Joining a community of runners
When he arrived in Canterbury, Roger was welcomed by the running community and had some success despite being plagued by injuries and illnesses. A role as a stadium announcer in the 1974 Commonwealth Games in Christchurch was the first of many. Roger is known as a world-class announcer and television commentator at Olympic and Commonwealth Games and World Championships, a contribution continued as stadium announcer for the New Zealand Athletics Championships in Wellington in 2023.
Roger continued running when he arrived in Wellington, growing strong by training with friends on Wellington’s spectacular hills which he describes as “like being a bird.” He used to set out on lunchtime training sessions from the Recreation Centre with the informal company of runners of all academic and athletic levels, students as well as assorted academic and administrative staff. One winter run included two deans, a registrar, and three first-year students. Distinguished alumni who were in their time part of the University’s Athletics Club include Nobel Prize-winner Alan MacDiarmid, and former Chancellor Professor Tim Beaglehole.
Roger hopes to see this spirit of “all runners are equal” support and mentoring through the wide-ranging experience and expertise of club members continue for the scholarship recipients.
Running writing Robinson
Roger has always written about running, at first for school and club magazines, quickly graduating to freelance writing for newspapers. While at Victoria University of Wellington he began writing features and a regular column for the New Zealand Runner magazine, which maintained a large readership for 25 years. Roger saw this as a good way of repaying New Zealand running for making him so welcome.
Roger says, “I see my role as helping to find the words for something that is so important and creative in so many people’s lives, telling the stories and sharing the ideas that help them see how significant their own running can be.”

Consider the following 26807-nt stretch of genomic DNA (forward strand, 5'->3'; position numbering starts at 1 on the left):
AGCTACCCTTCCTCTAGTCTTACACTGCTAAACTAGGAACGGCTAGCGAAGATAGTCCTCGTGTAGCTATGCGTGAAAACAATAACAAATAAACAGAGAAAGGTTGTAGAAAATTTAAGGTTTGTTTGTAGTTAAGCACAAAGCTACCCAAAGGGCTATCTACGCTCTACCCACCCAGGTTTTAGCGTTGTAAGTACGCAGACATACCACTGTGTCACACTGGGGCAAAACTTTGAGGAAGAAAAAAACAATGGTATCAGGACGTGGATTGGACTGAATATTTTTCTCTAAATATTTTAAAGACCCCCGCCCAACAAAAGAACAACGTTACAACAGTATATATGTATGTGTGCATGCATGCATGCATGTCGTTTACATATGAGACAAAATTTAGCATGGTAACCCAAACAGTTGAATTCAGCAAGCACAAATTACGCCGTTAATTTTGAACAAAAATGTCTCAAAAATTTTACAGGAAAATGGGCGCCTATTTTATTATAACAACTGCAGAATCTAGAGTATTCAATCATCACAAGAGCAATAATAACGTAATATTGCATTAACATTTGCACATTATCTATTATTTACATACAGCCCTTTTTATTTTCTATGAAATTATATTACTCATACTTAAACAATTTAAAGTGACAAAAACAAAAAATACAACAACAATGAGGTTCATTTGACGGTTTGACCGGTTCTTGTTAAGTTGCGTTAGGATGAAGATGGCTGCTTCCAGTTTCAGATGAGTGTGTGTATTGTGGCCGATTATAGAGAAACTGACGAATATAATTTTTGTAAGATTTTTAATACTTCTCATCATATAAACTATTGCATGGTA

By 1980 Roger was running in America and wrote for Runner’s World, Running Times and occasionally the New York Times. His skills have earned three American awards for running journalism. His passion for running is matched by experience of the whole range of the sport and knowledge of its long history all put across in his famously lively and informative prose.
Of the nearly two dozen books that Roger has written over the years there are seven books on running. Heroes and Sparrows: A Celebration of Running, When Running Made History, and Running Throughout Time have been hailed as among the best running books of all time. Running and Literature brought together two of his passions, in a work of ground-breaking sports scholarship and vivid writing.
Roger comments “Running deserves the best writing. It can be as hard to write a good article as to run a good race, but there’s the same joy in doing it well.”
Image: Roger Robinson at age 82 starting a mile race with a mixed-age field. Photo credit: Rowan Greig/Wellington Scottish AC.
At the beginning of 2011, a group of Roger’s university colleagues conspired with many of his running and writing friends to produce the book Running Writing Robinson in his honour, published by Victoria University Press. With 52 contributions by some of the world’s best runners, writers, sports journalists, and literary scholars it is an extraordinary tribute.
He has also been an expert historian and scriptwriter on televsion documentaries. With his wife, the legendary Kathrine Switzer, he was commissioned to write the words for the lavishly illustrated 26.2 Marathon Stories (2006) and the dynamic duo are sought-after speakers.
Image: Roger and Kathrine Switzer on He Ara Kotahi bridge in Palmerston North. Photo credit David Unwin/Stuff.
Kathrine Switzer: iconic athlete who transformed women’s participation in sport
Kathrine Switzer was the first woman to officially run the Boston Marathon in 1967. In that race she was physically attacked by an angry official who tried to rip off her bib number for officially registering and running in what was then considered a men’s only race. This was captured in an image that became one of Time-Life’s “100 Photos that Changed the World.”
Image: Boston marathon 1967. Photo credit: Boston Herald.
By the time she finished the race, which she was determined to do on her hands and knees if necessary, Kathrine had vowed to create opportunities for women in running, and to become a better athlete herself. She became a tireless advocate for female athletes and, after organising a global series of 400 women’s races in 27 countries, she was instrumental in making the women’s marathon an official event in the Olympic Games, first staged in 1984 in Los Angeles.